Artistic collaborations are unpredictable; like Forrest Gump’s box of chocolates, you’ll never know what you’re going to get, and that’s exciting. *** (Email: jennyo@live.com, Blog: http://jennyo.net, Facebook: Gogirl Cafe, Twitter: @jennyortuoste)

Rizal self-sketch here. Rizal in Luna’s Paris studio here. Axel Pinpin portrait here.

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jose rizal at 150

Today, 19 June 2011, is the 150th birth anniversary of Dr Jose Rizal (1861-1896), national hero of the Philippines.

He was a poet, artist, scholar, physician, swordsman, journalist, traveler, reformist, son, brother, lover, friend.

He was a writer whose many essays and two novels – Noli Me Tangere and El Filibusterismo – shook an oppressive foreign colonial regime, woke a people’s sense of nationalism, and led to the establishment of a country. His beliefs never wavered and he remained steadfast, even as he was imprisoned and sentenced to death for those beliefs.

He was a fighter, who took up a pen instead of gun or sword to win our country’s freedom with thoughts and ideas rather than force.

He wa a martyr, shot by firing squad in a grassy field, twisting his body forward to face his executioners at the sound of the fusillade and falling with his face to the blue Philippine sky.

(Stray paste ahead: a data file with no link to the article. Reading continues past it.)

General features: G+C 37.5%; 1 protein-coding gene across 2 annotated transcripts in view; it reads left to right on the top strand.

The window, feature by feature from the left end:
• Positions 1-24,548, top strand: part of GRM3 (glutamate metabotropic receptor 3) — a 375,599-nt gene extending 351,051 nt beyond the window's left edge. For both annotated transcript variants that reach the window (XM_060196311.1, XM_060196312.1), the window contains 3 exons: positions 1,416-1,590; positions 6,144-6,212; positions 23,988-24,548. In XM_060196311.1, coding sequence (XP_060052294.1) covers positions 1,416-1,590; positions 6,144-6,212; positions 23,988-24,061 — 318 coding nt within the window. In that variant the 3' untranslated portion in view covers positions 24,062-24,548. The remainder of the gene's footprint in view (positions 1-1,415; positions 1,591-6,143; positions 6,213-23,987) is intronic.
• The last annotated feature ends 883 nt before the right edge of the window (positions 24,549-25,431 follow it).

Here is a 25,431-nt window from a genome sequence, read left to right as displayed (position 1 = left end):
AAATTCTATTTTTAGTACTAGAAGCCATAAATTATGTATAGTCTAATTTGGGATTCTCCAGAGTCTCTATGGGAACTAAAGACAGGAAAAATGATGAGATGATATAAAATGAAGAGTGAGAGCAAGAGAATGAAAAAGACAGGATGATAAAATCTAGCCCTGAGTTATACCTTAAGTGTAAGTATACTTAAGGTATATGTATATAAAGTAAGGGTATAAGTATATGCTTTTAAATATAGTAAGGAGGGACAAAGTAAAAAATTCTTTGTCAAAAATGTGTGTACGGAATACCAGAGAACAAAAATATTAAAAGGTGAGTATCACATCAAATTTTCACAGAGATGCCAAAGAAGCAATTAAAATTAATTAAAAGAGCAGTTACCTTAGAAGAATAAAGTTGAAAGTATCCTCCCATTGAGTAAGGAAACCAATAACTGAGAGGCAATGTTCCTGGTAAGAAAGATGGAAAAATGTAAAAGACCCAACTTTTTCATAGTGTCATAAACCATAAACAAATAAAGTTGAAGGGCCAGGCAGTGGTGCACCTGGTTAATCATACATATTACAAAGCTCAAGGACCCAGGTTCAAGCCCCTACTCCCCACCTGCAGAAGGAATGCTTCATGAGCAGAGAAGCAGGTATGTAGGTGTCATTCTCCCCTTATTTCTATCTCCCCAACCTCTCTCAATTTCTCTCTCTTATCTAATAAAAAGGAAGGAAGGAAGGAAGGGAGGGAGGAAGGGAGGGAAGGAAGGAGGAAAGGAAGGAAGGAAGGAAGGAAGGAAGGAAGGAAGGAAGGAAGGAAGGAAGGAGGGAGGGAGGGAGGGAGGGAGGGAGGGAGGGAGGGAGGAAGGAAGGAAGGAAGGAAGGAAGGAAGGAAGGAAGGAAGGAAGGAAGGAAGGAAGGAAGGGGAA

Today is also Father’s Day, yet we cannot wish him that. He was not a father. He didn’t have time.

Always remember, never forget, his love and sacrifice.

Maligayang ika-150 kaarawan, Gat. Jose Rizal.

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rizal on life as a struggle

From my bookshelves: The First Filipino, a biography of Jose Rizal by Leon Ma. Guerrero (Guerrero Publishing, Manila: 1998)

Rizal is the Philippine’s national hero, a true Renaissance man – writer, physician, scholar, sculptor, farmer, amateur boxer, and much more besides. Along the way to his martyrdom at the hands of Spanish colonial forces in 1896, he found time to write two revolutionary novels, poetry, essays, and reams of correspondence,  perform eye surgery on his patients, and fall in love with several women scattered in different countries.

A replica of Casa Redonda, Rizal’s octagonal hut in Dapitan that served as his eye clinic. Image here.

From a letter Rizal wrote while in Dapitan to his nephew Alfredo Hidalgo:

Go ahead, then; study, study, and think over well what you have studied; life is a very serious matter, and only those who have brains and a heart have a good life. To live is to be among men, and to be among men is to struggle. But this struggle is not an animal, material struggle, nor is it a struggle only with other men; it is a struggle with them but also with one’s self, with their passions but also with one’s own, with errors and with anxieties. It is an eternal struggle, [which one must sustain] with a smile on one’s lips, and tears in the heart. In this battlefield, a man has no better weapon than his intelligence, no greater strength than that of his own heart.